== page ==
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Current Market Snapshot: Signs Of Exhaustion?

  • Written by Syndicated Publisher No Comments Comments
    January 17, 2013

    Like yesterday, the S&P 500 fell at the open and hit its intraday low, off 0.32%, in the first 15 minutes of trading. The index zigzagged to a modest mid-afternoon intraday high, up 0.11%, before falling back into the red. The final hour of trading was a game of tag with the opening price. The index closed essentially flat, but in fact it set a new interim high, 0.02% above the previous interim high set yesterday.

    Here is a 5-minute chart of today’s action.

     

     

    What’s to make of this market? Here is a daily chart of SPY, the S&P 500′s ETF kissing cousin. Note the callout of the last five sessions, and check the vanishing volume. Symptoms of exhaustion?

     

     

    The S&P 500 is now up 3.26% for 2013 and at a new interim high.

    From a longer-term perspective, the index is 117.7% above the March 2009 closing low and 5.9% below the nominal all-time high of October 2007.

     

     

     

     

    For a better sense of how these declines figure into a larger historical context, here’s a long-term view ofsecular bull and bear markets in the S&P Composite since 1871.

    Images: Flickr (licence attribution)

    About The Author

    My original dshort.com website was launched in February 2005 using a domain name based on my real name, Doug Short. I’m a formerly retired first wave boomer with a Ph.D. in English from Duke. Now my website has been acquired byAdvisor Perspectives, where I have been appointed the Vice President of Research.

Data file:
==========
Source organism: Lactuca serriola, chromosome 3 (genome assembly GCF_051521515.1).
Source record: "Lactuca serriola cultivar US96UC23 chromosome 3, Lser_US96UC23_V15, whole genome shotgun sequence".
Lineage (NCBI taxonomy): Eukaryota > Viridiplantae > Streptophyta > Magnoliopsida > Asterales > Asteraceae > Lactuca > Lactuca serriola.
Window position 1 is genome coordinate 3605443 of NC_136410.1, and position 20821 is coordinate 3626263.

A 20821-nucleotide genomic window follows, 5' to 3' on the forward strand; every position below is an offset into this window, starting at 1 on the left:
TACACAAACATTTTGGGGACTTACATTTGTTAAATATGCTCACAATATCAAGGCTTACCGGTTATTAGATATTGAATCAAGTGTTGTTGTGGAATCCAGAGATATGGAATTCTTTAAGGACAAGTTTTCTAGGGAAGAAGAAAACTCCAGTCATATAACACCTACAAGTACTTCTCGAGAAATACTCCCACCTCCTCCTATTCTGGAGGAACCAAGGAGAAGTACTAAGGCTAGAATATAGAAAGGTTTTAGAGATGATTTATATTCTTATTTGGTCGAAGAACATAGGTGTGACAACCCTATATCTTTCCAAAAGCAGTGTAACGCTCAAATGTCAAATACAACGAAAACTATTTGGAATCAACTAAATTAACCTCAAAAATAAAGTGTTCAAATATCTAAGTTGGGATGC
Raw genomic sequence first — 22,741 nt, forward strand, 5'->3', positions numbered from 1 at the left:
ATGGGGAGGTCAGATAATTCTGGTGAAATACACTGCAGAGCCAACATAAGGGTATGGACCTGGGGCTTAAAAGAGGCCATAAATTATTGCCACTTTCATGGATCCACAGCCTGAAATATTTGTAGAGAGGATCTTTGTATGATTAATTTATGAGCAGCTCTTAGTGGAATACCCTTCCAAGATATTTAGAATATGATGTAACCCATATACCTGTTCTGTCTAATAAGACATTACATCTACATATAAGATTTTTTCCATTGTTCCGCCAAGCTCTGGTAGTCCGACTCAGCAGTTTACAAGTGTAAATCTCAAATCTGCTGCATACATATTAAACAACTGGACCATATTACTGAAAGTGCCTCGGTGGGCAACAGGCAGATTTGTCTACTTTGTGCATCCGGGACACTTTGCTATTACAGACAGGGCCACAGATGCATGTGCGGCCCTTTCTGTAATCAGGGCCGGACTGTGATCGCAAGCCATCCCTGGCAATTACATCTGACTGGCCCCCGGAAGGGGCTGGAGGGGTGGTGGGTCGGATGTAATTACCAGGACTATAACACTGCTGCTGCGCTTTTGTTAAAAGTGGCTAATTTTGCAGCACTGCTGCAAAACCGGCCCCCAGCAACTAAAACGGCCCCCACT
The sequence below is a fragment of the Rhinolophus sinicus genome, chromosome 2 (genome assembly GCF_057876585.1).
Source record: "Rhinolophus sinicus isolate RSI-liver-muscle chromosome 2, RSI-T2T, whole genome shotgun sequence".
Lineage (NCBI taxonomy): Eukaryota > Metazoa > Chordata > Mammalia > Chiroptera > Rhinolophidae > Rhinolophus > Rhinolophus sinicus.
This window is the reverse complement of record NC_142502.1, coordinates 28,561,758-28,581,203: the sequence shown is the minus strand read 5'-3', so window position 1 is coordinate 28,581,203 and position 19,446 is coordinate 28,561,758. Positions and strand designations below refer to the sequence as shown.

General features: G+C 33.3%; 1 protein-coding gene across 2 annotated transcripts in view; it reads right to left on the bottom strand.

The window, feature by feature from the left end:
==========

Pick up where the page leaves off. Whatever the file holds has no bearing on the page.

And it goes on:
My first career was a faculty position at North Carolina State University, where I achieved the rank of Full Professor in 1983. During the early ’80s I got hooked on academic uses of microcomputers for research and instruction. In 1983, I co-directed the Sixth International Conference on Computers and the Humanities. An IBM executive who attended the conference made me a job offer I couldn’t refuse.

    Thus began my new career as a Higher Education Consultant for IBM — an ambassador for Information Technology to major universities around the country. After 12 years with Big Blue, I grew tired of the constant travel and left for a series of IT management positions in the Research Triangle area of North Carolina. I concluded my IT career managing the group responsible for email and research databases at GlaxoSmithKline until my retirement in 2006.

    Contrary to what many visitors assume based on my last name, I’m not a bearish short seller. It’s true that some of my content has been a bit pessimistic in recent years. But I believe this is a result of economic realities and not a personal bias. For the record, my efforts to educate others about bear markets date from November 2007, as this Motley Fool article attests.
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